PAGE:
The Brexit debate as seen from Northern Ireland

France 24 takes a look at how the Brexit debate is dividing voters in Northern Ireland along historic political lines.

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2016-06-18 14:04 Jo Cox local reax

Birstall locals pay tribute to Jo Cox

2016-06-18 14:04 Jo Cox local reax

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This London café is home from home for these Syrians. Abdelaziz - a refugee himself - set up a solidarity movement to defend the rights of Syrians and to help them settle here in the UK. Abdelaziz , Syrian Solidarity Movement UK"We have campaigning since the start of the Syrian revolution. But to be fair, nobody seems to care at all. If the international community stopped Assad's massacres against his own people, people would not leave. Syrians decided to come to Europe just like a few months ago, or a year ago."Rateb smuggled himself into Britain from Calais. For a year, he has been seeking Refugee status in order to bring his family over. His wife and 3 children are in a camp on the Syrian border. Rateb AL KANAAN, Syrian Asylum Seeker""Trad. "They don't have any material or moral support, because I am not there with them. I can't tell you how afraid my wife and children are at night. Every second, I miss them". At this meeting of grassroots activists, Abdeluziz is helping to organise a humanitarian convoy to the migrant camps in Calais. He calls upon the British government to do more. Adbelaziz AL MASHI"To take in 20 000 Syrian refugees by 2020 is simply pitiful. It's nothing, this not a response, this is out of touch. Britain is a permanent member of the Security Council, Britain can do more".A pile of rubble outside the House of Commons, to remind European leaders of the human cost of Syria's war. International NGOs also expect more from EU governments. Caroline ANNING, Save The Children, NGO"When we're talking about the refugee crisis in Europe, Europeans have buried their heads in the sand for far too long, we saw a million people come here last year, including a huge number of unaccompanied children. They are really vulnerable and they're not getting the support that they need". These Syrians may be safe in London but their thoughts are with their friends and family, back home in the war zone. Ends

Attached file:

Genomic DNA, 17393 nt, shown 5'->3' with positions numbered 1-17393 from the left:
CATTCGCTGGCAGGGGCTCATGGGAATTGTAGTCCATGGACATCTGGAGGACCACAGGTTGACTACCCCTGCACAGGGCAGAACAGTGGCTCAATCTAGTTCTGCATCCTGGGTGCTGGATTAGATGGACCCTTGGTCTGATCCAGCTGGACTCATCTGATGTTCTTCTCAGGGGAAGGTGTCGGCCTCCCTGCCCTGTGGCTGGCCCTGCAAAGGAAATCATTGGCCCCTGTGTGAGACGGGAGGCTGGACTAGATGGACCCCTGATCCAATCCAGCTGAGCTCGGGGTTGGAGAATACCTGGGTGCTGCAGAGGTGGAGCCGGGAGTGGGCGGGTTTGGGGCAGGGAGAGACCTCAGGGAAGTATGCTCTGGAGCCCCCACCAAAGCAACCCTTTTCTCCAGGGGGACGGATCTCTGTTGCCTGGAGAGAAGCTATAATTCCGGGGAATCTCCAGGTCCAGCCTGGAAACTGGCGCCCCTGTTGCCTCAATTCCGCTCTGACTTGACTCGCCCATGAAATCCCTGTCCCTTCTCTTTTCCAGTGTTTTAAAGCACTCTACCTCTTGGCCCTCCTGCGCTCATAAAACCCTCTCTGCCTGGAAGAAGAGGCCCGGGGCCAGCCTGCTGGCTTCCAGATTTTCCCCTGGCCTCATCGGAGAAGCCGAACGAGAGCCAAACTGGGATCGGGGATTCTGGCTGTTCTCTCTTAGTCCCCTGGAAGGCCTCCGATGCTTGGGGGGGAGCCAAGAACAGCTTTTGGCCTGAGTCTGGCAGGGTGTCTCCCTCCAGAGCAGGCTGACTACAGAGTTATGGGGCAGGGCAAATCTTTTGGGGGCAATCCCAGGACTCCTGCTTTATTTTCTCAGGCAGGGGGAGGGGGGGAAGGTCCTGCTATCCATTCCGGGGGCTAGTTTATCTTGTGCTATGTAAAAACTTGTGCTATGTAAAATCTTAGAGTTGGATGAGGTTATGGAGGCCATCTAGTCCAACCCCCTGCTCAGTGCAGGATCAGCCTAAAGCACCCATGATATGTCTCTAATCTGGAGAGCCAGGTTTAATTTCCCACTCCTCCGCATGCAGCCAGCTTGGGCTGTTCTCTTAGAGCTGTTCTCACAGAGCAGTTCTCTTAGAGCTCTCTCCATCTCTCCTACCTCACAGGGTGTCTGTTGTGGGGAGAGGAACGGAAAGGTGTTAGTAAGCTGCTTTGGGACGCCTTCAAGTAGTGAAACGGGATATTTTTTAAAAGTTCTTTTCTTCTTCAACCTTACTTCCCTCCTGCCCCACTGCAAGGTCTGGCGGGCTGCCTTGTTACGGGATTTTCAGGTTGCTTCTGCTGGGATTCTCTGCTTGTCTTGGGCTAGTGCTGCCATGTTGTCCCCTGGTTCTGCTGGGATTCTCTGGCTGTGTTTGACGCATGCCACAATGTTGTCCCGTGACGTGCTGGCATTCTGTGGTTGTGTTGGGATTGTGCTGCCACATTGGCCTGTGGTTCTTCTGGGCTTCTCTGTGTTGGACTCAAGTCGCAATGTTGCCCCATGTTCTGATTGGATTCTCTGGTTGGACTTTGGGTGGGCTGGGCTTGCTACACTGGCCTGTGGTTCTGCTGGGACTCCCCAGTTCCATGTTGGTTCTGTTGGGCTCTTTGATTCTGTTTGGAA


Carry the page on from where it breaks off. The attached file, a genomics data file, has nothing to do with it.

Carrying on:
For London's Syrian refugees, 'Britain can do more'

This London café is home from home for these Syrians. Abdelaziz - a refugee himself - set up a solidarity movement to defend the rights of Syrians and to help…